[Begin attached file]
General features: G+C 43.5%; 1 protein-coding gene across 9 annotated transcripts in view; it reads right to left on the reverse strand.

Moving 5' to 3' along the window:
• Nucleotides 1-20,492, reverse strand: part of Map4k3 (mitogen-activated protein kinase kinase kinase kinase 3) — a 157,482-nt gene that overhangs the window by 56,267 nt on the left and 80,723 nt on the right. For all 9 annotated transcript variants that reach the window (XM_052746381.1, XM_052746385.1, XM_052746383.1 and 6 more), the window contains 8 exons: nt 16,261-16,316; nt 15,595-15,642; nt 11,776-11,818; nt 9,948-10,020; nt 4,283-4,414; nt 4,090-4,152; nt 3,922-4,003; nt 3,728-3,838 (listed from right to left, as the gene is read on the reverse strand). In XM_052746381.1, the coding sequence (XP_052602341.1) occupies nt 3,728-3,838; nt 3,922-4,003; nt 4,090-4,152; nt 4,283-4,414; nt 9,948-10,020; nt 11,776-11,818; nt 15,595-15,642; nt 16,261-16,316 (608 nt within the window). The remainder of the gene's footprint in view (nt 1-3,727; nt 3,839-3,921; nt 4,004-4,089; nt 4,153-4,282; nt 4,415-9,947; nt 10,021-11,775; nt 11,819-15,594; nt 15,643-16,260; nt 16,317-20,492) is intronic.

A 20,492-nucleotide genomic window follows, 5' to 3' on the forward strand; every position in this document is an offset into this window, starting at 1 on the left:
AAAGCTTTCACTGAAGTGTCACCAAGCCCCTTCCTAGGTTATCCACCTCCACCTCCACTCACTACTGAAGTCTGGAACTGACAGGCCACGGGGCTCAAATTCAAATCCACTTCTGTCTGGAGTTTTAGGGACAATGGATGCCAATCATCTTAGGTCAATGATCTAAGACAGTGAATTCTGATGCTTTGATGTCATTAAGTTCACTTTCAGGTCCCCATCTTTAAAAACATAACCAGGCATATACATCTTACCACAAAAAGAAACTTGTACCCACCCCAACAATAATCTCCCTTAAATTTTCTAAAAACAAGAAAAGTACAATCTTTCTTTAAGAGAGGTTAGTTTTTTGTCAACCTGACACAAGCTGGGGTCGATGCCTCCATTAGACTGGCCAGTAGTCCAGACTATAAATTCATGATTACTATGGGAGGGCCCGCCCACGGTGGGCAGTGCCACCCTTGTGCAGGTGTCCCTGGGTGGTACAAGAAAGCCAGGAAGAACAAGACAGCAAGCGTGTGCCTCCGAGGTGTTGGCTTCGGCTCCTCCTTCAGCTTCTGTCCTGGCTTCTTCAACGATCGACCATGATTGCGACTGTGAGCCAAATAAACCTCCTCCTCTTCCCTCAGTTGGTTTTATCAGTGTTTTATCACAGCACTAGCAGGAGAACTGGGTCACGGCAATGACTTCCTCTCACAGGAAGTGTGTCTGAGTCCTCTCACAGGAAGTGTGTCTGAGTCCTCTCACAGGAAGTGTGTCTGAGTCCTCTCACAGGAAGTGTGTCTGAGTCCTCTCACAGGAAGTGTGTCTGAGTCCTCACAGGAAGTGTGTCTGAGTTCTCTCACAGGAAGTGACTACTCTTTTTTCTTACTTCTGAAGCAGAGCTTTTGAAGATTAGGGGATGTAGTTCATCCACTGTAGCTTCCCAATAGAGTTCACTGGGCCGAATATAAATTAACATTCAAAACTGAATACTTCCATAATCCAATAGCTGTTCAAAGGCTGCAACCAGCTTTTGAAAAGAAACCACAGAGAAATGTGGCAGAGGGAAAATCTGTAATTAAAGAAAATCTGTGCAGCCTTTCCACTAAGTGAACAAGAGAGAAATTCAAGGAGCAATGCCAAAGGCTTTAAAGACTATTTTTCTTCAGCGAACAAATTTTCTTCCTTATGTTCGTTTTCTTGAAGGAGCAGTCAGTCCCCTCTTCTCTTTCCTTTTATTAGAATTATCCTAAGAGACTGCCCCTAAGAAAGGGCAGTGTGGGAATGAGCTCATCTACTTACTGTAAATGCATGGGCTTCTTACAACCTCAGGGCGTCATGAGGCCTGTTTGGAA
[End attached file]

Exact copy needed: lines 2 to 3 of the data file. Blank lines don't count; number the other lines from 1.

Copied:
Moving 5' to 3' along the window:
• Nucleotides 1-20,492, reverse strand: part of Map4k3 (mitogen-activated protein kinase kinase kinase kinase 3) — a 157,482-nt gene that overhangs the window by 56,267 nt on the left and 80,723 nt on the right. For all 9 annotated transcript variants that reach the window (XM_052746381.1, XM_052746385.1, XM_052746383.1 and 6 more), the window contains 8 exons: nt 16,261-16,316; nt 15,595-15,642; nt 11,776-11,818; nt 9,948-10,020; nt 4,283-4,414; nt 4,090-4,152; nt 3,922-4,003; nt 3,728-3,838 (listed from right to left, as the gene is read on the reverse strand). In XM_052746381.1, the coding sequence (XP_052602341.1) occupies nt 3,728-3,838; nt 3,922-4,003; nt 4,090-4,152; nt 4,283-4,414; nt 9,948-10,020; nt 11,776-11,818; nt 15,595-15,642; nt 16,261-16,316 (608 nt within the window). The remainder of the gene's footprint in view (nt 1-3,727; nt 3,839-3,921; nt 4,004-4,089; nt 4,153-4,282; nt 4,415-9,947; nt 10,021-11,775; nt 11,819-15,594; nt 15,643-16,260; nt 16,317-20,492) is intronic.